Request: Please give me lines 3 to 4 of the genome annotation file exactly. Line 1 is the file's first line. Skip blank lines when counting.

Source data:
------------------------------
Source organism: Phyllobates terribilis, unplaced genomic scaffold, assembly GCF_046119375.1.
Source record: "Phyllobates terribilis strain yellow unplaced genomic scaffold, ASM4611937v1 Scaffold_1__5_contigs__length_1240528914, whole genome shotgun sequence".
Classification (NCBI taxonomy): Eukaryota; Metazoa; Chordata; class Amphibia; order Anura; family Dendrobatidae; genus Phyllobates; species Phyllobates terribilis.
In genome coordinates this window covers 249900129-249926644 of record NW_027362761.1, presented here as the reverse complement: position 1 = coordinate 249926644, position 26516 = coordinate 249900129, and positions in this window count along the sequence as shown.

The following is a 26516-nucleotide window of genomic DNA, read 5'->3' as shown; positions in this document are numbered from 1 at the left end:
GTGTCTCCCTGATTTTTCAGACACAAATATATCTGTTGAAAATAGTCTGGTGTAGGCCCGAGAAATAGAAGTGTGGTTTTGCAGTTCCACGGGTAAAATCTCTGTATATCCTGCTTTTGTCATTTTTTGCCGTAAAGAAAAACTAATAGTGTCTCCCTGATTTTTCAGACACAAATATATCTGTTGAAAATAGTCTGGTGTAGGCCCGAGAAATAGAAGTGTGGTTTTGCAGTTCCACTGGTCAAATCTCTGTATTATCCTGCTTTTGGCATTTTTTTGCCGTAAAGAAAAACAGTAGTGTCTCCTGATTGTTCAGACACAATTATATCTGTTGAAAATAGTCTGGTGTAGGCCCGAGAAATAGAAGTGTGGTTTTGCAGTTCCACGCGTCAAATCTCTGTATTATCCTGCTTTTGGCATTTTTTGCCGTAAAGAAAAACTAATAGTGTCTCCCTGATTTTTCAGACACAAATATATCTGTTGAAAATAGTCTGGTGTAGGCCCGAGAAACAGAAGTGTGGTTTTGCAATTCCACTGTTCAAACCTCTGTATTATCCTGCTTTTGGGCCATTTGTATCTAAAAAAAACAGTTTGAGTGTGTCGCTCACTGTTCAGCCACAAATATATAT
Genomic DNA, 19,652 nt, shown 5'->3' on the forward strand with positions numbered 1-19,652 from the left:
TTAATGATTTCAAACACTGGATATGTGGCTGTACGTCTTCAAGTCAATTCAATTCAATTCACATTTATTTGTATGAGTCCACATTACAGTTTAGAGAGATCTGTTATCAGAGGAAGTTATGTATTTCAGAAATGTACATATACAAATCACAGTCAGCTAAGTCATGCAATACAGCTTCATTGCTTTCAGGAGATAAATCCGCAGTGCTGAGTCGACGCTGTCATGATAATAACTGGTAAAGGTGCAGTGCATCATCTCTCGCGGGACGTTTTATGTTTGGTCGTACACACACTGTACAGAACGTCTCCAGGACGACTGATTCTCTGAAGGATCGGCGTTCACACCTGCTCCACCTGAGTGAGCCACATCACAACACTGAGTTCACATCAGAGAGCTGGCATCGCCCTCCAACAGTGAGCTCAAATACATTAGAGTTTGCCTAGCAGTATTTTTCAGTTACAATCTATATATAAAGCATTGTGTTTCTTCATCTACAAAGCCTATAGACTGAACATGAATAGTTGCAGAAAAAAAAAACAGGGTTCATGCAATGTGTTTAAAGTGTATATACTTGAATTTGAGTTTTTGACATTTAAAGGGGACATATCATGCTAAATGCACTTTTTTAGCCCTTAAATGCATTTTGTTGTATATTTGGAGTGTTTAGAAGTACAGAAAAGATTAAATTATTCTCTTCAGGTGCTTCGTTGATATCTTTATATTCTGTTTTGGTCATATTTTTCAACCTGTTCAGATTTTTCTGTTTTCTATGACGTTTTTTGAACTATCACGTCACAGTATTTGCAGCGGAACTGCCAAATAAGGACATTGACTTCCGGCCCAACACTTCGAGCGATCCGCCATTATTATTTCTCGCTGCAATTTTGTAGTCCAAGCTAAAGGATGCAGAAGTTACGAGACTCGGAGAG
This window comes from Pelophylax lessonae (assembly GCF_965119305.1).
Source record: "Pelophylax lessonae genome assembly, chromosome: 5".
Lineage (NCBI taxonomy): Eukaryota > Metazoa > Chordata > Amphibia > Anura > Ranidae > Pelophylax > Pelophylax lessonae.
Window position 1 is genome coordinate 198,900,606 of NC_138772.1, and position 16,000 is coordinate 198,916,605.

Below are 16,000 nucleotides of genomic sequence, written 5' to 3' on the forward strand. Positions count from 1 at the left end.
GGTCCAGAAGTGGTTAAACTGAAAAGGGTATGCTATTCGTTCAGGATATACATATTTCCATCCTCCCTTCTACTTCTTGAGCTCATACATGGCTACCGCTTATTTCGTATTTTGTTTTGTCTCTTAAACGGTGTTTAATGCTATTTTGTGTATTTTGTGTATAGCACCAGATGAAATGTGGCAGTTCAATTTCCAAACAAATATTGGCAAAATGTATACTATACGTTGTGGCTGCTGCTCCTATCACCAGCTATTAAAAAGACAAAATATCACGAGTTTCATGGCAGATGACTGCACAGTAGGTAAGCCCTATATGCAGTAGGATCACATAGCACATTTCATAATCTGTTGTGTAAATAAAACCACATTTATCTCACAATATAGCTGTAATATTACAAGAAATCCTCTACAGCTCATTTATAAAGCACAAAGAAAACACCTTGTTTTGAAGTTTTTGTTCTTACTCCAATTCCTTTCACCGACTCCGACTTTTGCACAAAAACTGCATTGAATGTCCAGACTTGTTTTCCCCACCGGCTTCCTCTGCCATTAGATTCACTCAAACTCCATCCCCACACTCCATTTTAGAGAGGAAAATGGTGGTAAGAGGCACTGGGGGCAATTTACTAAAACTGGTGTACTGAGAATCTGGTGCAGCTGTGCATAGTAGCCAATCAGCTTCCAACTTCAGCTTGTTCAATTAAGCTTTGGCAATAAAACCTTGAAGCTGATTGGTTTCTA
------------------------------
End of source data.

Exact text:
Classification (NCBI taxonomy): Eukaryota; Metazoa; Chordata; class Amphibia; order Anura; family Dendrobatidae; genus Phyllobates; species Phyllobates terribilis.
In genome coordinates this window covers 249900129-249926644 of record NW_027362761.1, presented here as the reverse complement: position 1 = coordinate 249926644, position 26516 = coordinate 249900129, and positions in this window count along the sequence as shown.